2.13 | Statistical analysis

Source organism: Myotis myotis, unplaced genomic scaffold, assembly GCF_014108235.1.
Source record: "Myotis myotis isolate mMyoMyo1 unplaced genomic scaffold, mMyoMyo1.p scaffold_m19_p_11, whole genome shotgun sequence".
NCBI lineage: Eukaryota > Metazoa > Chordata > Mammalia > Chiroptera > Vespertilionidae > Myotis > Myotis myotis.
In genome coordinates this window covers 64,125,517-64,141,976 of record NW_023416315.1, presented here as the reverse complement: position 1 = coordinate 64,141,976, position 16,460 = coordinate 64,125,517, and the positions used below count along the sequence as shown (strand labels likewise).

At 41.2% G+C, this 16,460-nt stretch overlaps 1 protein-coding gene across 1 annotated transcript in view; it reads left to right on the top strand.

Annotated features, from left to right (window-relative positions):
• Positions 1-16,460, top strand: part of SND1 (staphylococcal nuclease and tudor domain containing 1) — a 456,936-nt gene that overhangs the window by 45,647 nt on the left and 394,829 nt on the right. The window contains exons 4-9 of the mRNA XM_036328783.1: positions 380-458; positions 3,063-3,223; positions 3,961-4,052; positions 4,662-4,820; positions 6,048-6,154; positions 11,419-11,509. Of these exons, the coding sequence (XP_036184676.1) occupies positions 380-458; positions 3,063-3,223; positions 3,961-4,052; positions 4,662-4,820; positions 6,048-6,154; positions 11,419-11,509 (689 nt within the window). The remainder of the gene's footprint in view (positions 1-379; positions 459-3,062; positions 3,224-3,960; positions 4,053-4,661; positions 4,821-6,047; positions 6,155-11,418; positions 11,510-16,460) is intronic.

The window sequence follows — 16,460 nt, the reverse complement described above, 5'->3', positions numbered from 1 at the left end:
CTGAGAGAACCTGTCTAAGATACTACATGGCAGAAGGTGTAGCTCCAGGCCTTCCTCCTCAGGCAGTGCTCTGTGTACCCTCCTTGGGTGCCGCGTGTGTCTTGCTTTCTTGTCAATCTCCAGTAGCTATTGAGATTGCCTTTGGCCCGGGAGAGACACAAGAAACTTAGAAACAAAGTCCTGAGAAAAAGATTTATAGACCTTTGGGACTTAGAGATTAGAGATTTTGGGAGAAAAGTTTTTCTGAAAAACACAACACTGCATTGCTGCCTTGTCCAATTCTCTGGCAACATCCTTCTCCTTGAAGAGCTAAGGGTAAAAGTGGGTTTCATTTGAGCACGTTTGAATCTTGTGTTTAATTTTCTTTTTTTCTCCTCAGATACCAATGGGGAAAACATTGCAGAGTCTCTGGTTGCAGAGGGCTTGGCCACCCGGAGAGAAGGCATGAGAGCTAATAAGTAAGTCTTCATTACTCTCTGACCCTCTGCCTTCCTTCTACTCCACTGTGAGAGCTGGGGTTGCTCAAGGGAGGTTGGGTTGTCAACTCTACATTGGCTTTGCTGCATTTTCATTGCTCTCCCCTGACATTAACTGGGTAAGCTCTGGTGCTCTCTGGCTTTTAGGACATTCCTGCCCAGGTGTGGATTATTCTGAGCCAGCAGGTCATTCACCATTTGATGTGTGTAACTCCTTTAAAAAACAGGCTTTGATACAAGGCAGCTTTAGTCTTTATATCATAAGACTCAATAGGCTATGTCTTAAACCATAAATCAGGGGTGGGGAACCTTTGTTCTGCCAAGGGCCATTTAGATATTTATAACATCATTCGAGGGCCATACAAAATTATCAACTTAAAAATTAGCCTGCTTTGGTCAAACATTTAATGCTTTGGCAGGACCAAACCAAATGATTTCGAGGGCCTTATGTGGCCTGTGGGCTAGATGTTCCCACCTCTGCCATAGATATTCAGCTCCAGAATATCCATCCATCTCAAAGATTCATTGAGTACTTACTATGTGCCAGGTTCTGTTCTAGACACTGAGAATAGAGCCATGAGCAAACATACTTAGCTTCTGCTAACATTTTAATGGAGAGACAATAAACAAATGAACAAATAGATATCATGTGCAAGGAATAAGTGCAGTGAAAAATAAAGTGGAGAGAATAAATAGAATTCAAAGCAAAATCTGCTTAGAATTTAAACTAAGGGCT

The data of all experiments were represented as mean ± SEM and analysed through one‐way analysis of variance, followed by Bonfer- roni test using Graph Pad Prism software (Version 5.0). The prob- ability value of *p < .05 was considered statistically significant. 3 | RESULTS 3.1 | Effect of hypobaric hypoxia on global histone acetylation process The global histone acetylation process was studied by assessing the activity of two different enzymes that maintain the process of histone acetylation, that is, Histone acetyl HAT and HDAC in the hippo- campus. Results revealed that HH exposure for 1 and 3 days show insignificant changes in the activity of HATs and HDACs. However, HAT activity was significantly decreased on HH exposure for 7 days (**p < .01, Figure 2a) and 14 days (**p < .001, Figure 2a) compared with control rats. Interestingly, HDAC activity was found to increase on 7th day (**p < .01) and 14th day (***p < .001, Figure 2b) of HH exposure compared with control rats and no significant changes were observed on 1 and 3 days of HH exposure (Figure 2). 3.2 | Effect of hypobaric hypoxia exposure on HATs and HDACs mRNA expression The gene expression of various HATs and HDACs in the hippo- campus was studied at different time points of HH exposure using RT PCR. Results displayed the differential expressions of HATs and HDACs at different time points of HH exposure. The expression of HATs mRNA like Kat3a, Kat3b and Hat1 significantly increased (*p < .05, Table 3) up to 3 days of HH exposure compared with control rats. Differently, HH exposure to 7 and 14 days significantly decreased the Kat3a (*p < .05 and ***p < .001 respectively), Kat3b (**p < .01 and ***p < .001 respectively), Hat1 (*p < .05 and ***p < .001, respectively) and Qkf (***p < .001 on 14DHH) (Table 3) mRNA ex- pression when compared with control rats. However, no significant changes were found in the expressions of Kat, Ncao1 and Ncao2 at all durations of HH exposure (Table 3). Further, the expression of HDACs also showed a differential response at different durations of HH exposure. Indeed, 1 and 3 days of HH exposure showed insignificant changes in the mRNA expres- sion of class I and II HDACs, that is, HDAC1, HDAC2, HDAC3, HDAC8 and HDAC10, HDAC11, respectively (Table 3). Never- theless, HH exposure for 7 days significantly increased the mRNA expression of class I HDACs, that is, HDAC2 (*p < .05) and HDAC3 (**p < .01) as compared with control rats. Similarly, 14 days of HH exposure also significantly increased HDAC2 (***p < .001) and HDAC3 (**p < .01) mRNA expression when compared with control rats. However, the expression of Sirt family of HDAC was also in- significant on 1, 3, 7 and 14 days of HH exposure. The result showed that the expression of Sirt1 was significantly increased on 14‐day HH (*p < .05) exposure as compared with control rats. On the other hand, no significant changes were observed in the expression of Sirt 2,3,4,5,6 and 7 in different duration of HH exposure (Table 3). 3.3 | Hypobaric hypoxia exposure gradually decreased the residue‐specific histone acetylation in the hippocampus The expression of different residue‐specific histone acetylation markers was studied at the protein level using immunoblotting. Specifically, histone acetylation markers: H2BK5, H3K9, H3K14, H4K5, H4K8 and H4K12 associated with learning and memory were studied. Results revealed that the level of H2BK5ac significantly decreased on exposure to HH for 7 days (*p > .05, Figure 4b) and 14 days (**p > .01, Figure 4b) compared with control rats but this change was insignificant on 1 and 3 days of HH exposure. Further- more, H3K9ac level was downregulated on 3rd day (*p > .05, Figure 4c), 7th day (*p > .05, Figure 4c) and 14th day (**p > .001, Figure 4c) of HH exposure compared with the control group.